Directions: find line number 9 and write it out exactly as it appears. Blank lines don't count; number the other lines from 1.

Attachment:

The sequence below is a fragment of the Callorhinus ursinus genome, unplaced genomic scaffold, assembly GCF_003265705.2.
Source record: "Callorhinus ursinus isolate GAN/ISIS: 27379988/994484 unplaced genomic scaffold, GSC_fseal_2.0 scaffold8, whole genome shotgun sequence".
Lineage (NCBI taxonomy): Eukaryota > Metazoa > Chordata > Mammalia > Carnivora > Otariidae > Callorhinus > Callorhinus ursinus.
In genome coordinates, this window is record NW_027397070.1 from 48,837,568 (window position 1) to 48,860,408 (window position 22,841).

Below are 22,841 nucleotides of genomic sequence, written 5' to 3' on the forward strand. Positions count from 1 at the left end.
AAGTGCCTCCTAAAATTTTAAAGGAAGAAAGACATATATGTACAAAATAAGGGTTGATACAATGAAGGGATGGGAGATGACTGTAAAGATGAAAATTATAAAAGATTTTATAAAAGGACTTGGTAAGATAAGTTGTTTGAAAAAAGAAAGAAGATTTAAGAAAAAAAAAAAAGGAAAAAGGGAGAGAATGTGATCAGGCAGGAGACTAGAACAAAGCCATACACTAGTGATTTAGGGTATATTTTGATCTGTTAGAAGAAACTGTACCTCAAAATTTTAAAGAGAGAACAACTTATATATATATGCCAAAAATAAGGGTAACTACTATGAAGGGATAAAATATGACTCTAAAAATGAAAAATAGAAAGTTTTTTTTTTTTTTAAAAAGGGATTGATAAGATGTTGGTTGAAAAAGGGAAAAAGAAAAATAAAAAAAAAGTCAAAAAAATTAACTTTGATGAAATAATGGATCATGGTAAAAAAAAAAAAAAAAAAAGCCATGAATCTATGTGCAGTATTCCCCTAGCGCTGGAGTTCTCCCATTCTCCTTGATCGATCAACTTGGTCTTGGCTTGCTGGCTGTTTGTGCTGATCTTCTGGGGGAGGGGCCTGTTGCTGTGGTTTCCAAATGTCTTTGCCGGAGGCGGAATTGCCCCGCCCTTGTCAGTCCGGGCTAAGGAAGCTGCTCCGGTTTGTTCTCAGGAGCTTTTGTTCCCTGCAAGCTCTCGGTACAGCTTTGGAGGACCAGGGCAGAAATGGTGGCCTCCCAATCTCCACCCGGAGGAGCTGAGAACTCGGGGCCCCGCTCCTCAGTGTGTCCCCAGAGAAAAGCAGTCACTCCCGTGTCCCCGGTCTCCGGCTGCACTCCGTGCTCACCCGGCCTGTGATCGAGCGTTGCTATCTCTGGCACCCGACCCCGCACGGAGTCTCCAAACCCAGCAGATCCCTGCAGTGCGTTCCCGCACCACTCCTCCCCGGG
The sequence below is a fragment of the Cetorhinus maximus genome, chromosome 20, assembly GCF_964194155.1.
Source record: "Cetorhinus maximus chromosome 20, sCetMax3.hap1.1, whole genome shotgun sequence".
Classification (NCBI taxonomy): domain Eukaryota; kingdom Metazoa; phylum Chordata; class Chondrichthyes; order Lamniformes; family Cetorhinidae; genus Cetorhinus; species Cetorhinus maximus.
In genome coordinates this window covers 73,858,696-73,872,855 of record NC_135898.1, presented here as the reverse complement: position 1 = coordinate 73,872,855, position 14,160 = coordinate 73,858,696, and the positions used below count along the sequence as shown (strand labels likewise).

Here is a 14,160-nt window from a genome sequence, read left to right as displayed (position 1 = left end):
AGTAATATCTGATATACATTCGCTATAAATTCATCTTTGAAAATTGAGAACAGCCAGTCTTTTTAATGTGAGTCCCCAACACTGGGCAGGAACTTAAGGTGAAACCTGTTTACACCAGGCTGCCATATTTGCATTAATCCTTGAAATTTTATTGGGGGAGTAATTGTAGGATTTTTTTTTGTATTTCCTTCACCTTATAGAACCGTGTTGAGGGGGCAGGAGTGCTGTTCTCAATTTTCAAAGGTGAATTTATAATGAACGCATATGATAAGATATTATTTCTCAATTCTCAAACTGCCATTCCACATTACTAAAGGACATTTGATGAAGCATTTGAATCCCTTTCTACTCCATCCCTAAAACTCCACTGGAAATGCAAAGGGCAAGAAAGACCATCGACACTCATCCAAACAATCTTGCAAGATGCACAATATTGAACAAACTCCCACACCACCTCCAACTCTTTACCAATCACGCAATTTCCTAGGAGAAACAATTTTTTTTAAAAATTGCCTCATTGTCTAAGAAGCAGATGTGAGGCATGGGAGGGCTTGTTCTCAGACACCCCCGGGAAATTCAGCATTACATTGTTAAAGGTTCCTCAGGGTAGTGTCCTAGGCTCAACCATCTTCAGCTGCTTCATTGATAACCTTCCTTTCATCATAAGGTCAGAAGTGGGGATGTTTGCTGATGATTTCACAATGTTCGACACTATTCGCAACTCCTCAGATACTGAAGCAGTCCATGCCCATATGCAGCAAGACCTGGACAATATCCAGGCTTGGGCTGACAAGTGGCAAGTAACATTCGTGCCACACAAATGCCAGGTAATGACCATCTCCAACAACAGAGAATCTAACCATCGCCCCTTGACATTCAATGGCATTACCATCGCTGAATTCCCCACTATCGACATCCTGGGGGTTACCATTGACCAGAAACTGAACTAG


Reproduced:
Classification (NCBI taxonomy): domain Eukaryota; kingdom Metazoa; phylum Chordata; class Chondrichthyes; order Lamniformes; family Cetorhinidae; genus Cetorhinus; species Cetorhinus maximus.